Furthermore, instalments I might previously have found charming or entertaining started to grate. Take the book in which the Animorphs, well, discover Atlantis only to find it’s populated by mutated monsters who turn shipwrecked sailors into macabre museum displays. Taken in isolation it’s a fun, creepy read with some cool ideas. But this late in the game, every book that doesn’t contribute to the overall arc runs the risk of being annoying, no matter how well it might work on its own terms.
And none of this is even mentioning paperback bound middle-fingers like the one where the Animorphs discover the Yeerks are trying to use cows to eradicate free will or the one where Jake goes away and Rachel suddenly becomes a power-hungry lunatic who regularly refers to herself as ‘the king’. Some characters, like Marco or Tobias, survive the various ghostwriters largely intact. Others, like Rachel or Ax, see their personalities wildly vary from book to book, scarcely in any way that’s flattering.
Oh, and there’s a deeply haunting book where Cassie accidently gives the morphing power to a buffalo and I still think about it way more than I should.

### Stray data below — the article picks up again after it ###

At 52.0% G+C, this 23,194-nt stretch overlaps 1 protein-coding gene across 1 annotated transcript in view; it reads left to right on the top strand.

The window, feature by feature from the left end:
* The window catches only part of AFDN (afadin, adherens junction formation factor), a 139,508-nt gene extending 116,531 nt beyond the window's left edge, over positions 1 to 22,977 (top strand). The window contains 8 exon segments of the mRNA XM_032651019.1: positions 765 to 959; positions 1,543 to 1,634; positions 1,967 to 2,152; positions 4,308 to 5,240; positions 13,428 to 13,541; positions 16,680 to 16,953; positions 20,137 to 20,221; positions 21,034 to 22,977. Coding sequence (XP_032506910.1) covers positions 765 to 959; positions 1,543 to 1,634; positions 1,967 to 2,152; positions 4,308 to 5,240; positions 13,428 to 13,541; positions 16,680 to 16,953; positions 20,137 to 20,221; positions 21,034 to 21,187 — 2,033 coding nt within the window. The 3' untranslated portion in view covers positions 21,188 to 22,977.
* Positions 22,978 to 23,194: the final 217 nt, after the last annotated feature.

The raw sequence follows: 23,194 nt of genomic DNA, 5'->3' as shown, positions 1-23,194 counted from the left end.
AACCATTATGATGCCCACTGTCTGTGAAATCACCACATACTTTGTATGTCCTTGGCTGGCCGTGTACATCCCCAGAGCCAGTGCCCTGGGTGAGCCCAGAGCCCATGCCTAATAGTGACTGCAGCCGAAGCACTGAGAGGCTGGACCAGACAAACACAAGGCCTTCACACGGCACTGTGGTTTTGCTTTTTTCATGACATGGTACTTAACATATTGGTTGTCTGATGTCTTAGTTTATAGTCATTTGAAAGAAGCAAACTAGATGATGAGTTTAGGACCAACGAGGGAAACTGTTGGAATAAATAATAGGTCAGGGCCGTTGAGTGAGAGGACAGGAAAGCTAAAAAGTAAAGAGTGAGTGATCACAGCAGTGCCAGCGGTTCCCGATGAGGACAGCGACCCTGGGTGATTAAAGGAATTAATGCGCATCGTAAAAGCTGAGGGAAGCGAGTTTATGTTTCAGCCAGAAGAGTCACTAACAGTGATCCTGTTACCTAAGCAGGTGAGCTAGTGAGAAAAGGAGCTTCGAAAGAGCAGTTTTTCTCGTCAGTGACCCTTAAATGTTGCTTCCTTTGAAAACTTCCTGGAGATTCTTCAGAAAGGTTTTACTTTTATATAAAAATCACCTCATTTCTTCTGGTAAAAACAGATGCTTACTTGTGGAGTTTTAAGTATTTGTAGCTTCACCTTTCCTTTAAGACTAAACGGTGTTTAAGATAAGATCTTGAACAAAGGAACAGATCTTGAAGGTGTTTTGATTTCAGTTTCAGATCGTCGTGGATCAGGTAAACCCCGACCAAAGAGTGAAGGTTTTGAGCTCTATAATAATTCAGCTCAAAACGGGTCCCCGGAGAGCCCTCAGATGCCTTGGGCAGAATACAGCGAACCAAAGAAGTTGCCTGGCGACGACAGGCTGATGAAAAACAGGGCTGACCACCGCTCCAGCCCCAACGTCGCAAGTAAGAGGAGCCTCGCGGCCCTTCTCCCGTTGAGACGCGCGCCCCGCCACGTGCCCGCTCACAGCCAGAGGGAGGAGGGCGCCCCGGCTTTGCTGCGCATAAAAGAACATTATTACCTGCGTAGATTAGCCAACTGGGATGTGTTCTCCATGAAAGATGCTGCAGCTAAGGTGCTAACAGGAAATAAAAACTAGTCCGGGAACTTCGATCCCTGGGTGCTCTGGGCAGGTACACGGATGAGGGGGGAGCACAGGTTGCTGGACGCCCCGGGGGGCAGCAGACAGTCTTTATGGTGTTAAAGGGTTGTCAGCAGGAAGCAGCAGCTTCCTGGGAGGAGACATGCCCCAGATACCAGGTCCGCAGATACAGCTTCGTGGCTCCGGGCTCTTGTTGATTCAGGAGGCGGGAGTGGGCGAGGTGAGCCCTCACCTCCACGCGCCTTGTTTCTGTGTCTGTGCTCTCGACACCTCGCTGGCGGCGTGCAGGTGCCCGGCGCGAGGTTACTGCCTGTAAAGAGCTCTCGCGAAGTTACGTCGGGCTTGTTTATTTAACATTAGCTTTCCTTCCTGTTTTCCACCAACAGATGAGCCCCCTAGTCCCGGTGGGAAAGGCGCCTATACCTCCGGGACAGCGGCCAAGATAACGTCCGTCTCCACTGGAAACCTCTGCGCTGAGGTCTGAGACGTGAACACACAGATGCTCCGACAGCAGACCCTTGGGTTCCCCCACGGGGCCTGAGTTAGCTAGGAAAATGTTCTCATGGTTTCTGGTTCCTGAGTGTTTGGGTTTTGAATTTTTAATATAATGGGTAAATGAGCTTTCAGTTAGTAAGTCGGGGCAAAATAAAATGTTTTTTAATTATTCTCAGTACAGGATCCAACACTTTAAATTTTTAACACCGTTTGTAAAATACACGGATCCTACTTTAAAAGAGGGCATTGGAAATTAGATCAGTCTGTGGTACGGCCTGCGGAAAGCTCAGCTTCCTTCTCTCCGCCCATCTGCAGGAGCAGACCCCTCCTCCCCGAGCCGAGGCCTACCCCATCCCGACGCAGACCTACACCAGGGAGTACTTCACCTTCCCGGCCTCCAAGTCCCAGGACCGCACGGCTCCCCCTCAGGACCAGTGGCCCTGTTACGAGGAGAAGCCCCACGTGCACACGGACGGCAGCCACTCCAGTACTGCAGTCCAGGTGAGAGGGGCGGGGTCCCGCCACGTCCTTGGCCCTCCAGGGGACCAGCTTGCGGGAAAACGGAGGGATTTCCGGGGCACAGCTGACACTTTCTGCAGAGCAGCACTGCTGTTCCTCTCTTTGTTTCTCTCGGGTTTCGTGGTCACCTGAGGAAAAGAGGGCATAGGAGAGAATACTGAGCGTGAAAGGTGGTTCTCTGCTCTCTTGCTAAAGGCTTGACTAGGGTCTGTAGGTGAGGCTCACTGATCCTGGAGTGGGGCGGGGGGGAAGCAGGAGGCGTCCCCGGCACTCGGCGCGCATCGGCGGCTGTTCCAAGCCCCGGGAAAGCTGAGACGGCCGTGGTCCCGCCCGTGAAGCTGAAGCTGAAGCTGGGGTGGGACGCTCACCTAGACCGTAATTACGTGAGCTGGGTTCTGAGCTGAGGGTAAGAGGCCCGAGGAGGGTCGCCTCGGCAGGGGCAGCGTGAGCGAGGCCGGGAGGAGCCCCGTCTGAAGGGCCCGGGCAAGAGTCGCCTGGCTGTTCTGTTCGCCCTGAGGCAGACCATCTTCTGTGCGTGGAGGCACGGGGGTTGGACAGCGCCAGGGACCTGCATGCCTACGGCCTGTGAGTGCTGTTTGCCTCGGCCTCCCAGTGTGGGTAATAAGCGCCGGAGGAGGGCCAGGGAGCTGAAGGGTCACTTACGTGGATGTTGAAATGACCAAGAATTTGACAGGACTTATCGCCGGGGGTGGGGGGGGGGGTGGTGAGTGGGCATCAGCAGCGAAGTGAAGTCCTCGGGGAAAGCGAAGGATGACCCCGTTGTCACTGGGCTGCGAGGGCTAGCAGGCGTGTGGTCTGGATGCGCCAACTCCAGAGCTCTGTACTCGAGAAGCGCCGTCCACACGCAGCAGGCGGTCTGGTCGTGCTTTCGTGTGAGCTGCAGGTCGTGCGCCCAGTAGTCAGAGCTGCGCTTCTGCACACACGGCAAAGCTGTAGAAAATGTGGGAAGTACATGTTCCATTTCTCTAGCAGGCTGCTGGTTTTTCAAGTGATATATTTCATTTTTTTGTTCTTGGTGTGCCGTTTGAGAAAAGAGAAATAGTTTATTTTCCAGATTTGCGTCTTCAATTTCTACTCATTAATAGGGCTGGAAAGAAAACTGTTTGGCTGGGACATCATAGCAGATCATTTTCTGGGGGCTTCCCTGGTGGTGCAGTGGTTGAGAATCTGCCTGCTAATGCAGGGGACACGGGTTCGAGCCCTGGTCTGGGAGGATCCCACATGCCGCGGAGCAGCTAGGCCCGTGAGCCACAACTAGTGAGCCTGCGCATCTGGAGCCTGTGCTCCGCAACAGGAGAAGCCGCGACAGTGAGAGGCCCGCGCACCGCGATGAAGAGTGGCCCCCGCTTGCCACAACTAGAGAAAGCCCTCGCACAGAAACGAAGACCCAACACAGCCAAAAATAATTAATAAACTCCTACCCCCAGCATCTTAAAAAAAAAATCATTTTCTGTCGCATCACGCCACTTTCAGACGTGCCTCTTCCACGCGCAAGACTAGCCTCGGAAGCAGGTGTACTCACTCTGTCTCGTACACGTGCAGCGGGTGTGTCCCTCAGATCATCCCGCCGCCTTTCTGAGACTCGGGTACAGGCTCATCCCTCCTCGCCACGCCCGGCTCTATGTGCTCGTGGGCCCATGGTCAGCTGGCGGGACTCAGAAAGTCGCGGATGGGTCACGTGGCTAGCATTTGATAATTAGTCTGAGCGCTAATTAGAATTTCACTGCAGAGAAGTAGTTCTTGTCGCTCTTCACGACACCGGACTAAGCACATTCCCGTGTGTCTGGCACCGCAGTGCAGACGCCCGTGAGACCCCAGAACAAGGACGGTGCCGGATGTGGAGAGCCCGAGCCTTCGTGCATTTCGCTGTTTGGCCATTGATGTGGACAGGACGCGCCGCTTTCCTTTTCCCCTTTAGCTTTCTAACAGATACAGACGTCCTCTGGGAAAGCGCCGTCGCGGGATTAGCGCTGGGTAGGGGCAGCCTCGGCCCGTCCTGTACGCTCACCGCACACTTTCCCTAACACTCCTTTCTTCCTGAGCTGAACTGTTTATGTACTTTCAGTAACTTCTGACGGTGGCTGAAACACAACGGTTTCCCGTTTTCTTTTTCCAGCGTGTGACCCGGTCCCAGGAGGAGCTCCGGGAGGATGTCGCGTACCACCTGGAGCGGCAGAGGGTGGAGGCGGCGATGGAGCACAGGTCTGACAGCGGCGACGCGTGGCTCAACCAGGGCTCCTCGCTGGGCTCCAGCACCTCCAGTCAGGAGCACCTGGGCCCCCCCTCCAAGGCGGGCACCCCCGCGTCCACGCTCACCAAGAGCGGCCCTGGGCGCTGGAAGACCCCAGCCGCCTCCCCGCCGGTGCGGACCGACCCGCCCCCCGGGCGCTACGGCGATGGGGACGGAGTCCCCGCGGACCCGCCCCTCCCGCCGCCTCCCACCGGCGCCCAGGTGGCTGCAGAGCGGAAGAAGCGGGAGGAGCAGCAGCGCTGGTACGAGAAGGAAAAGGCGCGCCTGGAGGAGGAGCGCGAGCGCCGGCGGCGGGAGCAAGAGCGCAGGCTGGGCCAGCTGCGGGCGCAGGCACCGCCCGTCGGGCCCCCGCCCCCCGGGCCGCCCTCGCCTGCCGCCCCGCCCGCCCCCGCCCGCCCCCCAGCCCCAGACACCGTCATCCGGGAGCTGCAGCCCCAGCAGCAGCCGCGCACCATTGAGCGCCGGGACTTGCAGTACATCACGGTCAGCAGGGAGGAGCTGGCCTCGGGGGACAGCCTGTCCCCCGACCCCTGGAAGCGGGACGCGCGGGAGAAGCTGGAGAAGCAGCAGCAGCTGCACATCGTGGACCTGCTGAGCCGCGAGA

Sustaining the early energy and quality of any book series is hard. Sustaining it over sixty books, many of which were written by one-off authors on a monthly basis? It’s astounding that Animorphs at this point in its run remains capable of all timers even if they’re relatively rare. Ultimately I’m enjoying the re-read too much for the issues to overly matter, but they do reinforce my belief that the best way to read Animorphs in a modern context is to get ruthless with which books you read and which ones you skip. I’m committing to reading them all, but I couldn’t in good conscience recommend anyone without a similar nostalgic love for the series do the same. The good stuff is brilliant. The less good stuff becomes more exponentially punishing as the story nears its end, worsened by how obvious it can be when somebody who is neither Katherine Applegate nor Michael Grant wrote it.
But none of that changes how I feel about the looming end of my re-read. Fifteen books left. Fifteen until I finally reach the final instalment. In the past few months I have read forty-seven of these and somehow, frustrations aside, I’m not ready to say goodbye.
But given I started reading this series in 1999, it’s probably about time I found out how it ends.
Writing words about writing words.